I woke up excited today bright and early this morning because today we went to view the Modernism from the National Gallery of Art: The Robert and Jane Meyerhoff Collection Exhibit at the De Young Museum.
I was thrilled to explore the more obscure works of such infamous artists such as Jasper Johns, Robert Rauschenberg, and Mark Rothko to name a few of the artists on display. It is interesting to note that the series of works until being placed on display here in San Francisco’S De Young Museum, this collection of modern and contemporary art had never left the Washington DC/ Baltimore area before this recent move. Because of this, it is definitely is a unique and rare occasion to see such breadth in the Pop, abstract expressionism, and contemporary art movements collectively from a wide range of renowned mixed media artists..
One thing that was really intriguing about this exhibit is the imaginative materials used by the creators- everything from enamel to silkscreens to collage to silver foil were used so the exhibit boasts variety in color, texture and mediums. While “painterly abstraction” is widely seen within the exhibition, a lot of the pieces tie into the Pop aesthetic and more minimalistic/ graphic centered work as well.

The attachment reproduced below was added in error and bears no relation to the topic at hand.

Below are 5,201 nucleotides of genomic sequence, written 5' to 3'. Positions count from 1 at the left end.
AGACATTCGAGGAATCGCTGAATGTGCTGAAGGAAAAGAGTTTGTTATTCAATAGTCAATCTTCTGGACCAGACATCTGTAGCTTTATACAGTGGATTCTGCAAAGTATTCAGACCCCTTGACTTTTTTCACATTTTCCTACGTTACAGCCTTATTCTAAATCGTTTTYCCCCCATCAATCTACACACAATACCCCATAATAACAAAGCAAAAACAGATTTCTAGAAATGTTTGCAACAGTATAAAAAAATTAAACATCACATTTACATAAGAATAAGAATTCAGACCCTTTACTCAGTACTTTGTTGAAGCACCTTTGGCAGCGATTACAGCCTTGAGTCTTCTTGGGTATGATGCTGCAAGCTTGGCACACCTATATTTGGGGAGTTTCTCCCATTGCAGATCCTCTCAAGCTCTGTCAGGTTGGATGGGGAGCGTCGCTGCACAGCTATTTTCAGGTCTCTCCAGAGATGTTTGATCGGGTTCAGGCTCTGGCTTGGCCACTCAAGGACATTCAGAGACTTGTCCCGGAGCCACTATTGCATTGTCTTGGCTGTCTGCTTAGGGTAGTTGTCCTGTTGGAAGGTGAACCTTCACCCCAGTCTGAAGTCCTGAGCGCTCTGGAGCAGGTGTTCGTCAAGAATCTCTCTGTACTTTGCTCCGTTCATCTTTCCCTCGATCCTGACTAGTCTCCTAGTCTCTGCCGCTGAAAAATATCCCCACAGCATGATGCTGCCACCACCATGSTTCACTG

One piece that had particular impact on our visit was Philip Guston’s widely criticized social commentary centered, ” Courtroom” orginally shown at his 1970 exhibition at New York’s Marlborough Gallery where the painting made it’s debut.
Orginally described as “retreating to the figurative style and political content of his art in the 1930s”, it was widely agreed later on after the legendary art show where Guston’s dark humor and the quality of the heavy handed, harmonious paint handling left the viewer questioning the semantics of such large scale, inventive social commentary. It was initially the beginning of the aptitude in the artist’s bold move back towards more figurally inclined compositions after years of committing to a more emotive standpoint. This resonates with me because largely through college, I grasped on more abstract centered-painting in acrylics. A lot of my artwork at this time was inspired by my inclination wanting to learn about textile design and later fueled my interest in surface design.
My favorite part of the exhibit were the large Frank Stella pieces= absolutely brilliant! Such great energy in the De Young today-All around a very nice visit!
If you’re curious to see what Philip Guston’s controversial “The Courtroom” looks like ultimately, I recommend/challenge you to make it out to the De Young before October 12th to view this unique body of many American artists that have paved the way to post modernism and beyond.